The Writers’ Museum, housed in Lady Stair's House at the Lawnmarket, on the Royal Mile in Edinburgh, presents the lives of three of the foremost Scottish writers: Robert Burns, Walter Scott and Robert Louis Stevenson.
Run by the City of Edinburgh Council, the collection includes portraits, works and personal objects.
Beside the museum lies the Makars' Court, the country's emerging national literary monument.
The current building is a clever faux-medieval masterpiece by Stewart Henbest Capper dating from 1892. It was presented by the Earl of Roseberry (who probably commissioned the work) to the city for use as a museum in 1907. Only then did it acquire the name of "Lady Stairs House".
It incorporates replicas (not originals) of various carved stones probably from the earlier building. The house it replaced was demolished in 1890.
Lady Stair's House (3 Lady Stair's Close, 477 Lawnmarket) is located within Lady Stair's Close, just off the Lawnmarket. The original house was built in 1622 for Sir William Gray of Pittendrum. The lintel over the entrance is dated 1622 and carries the initials WG and GS, for William Gray and Geida (or Egidia) Smith, his wife (sister of Provost John Smith of Grothill), and the inscription "FEARE THE LORD AND DEPART FROM EVILL". The building was initially known as Lady Gray's House and the close known as Lady Gray's Close.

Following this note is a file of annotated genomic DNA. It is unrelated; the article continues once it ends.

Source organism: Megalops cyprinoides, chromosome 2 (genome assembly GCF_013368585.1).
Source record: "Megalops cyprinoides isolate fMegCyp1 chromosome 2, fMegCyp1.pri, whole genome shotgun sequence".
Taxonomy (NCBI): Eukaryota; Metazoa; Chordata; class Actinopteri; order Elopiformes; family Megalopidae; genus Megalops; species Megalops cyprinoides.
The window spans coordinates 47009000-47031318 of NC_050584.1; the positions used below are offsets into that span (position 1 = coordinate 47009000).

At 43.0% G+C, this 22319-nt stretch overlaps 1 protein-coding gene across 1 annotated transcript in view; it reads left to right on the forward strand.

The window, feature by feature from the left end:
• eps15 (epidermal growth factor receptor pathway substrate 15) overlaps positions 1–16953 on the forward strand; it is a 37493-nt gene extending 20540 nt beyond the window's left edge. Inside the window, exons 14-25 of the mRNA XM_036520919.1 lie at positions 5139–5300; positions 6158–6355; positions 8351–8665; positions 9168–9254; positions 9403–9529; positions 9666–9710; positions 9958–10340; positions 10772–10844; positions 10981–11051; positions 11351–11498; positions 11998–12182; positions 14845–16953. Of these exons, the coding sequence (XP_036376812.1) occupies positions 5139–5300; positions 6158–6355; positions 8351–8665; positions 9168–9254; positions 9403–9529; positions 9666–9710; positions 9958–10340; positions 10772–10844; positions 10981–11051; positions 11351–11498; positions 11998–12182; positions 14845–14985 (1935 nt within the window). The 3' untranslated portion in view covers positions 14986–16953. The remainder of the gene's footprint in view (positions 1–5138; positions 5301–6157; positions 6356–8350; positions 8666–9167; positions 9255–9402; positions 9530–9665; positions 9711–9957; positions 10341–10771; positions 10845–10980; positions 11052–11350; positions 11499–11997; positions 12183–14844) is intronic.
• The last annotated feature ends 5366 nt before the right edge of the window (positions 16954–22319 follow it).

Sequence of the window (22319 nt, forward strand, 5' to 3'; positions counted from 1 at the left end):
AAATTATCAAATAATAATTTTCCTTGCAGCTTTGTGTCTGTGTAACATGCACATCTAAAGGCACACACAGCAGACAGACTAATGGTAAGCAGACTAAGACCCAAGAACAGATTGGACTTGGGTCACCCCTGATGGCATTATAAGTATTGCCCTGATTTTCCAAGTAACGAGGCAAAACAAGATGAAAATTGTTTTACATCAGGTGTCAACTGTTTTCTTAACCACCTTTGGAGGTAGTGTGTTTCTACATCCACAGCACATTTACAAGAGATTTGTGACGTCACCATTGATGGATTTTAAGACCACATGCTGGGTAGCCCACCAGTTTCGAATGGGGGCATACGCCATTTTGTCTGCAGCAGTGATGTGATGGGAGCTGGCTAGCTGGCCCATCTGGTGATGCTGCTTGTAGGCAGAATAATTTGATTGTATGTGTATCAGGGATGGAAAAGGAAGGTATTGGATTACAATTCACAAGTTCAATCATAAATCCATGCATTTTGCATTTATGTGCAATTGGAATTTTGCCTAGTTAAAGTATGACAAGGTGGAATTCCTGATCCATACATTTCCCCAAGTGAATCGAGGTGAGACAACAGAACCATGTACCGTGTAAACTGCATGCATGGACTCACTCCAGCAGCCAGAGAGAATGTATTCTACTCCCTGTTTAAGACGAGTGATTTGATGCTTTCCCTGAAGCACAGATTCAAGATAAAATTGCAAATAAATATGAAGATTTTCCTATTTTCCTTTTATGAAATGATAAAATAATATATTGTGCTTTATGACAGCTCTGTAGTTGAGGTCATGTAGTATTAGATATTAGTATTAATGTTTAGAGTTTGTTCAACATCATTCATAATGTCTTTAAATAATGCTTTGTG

The tenement is now named after the Gray's granddaughter: the society beauty Lady Stair, Elizabeth, Dowager Countess of Stair (née Elizabeth Dundas), the widow of John Dalrymple, 1st Earl of Stair. She purchased the building in 1719.
In the 1890s the original building was inherited by Archibald Primrose, 5th Earl of Rosebery, a descendant of Lady Stair's first husband. The rebuilding of 1892 includes nothing of the original building other than unseen basement areas.
In 1907, the Earl gave the house to the royal burgh of Edinburgh, for use as a municipal museum.
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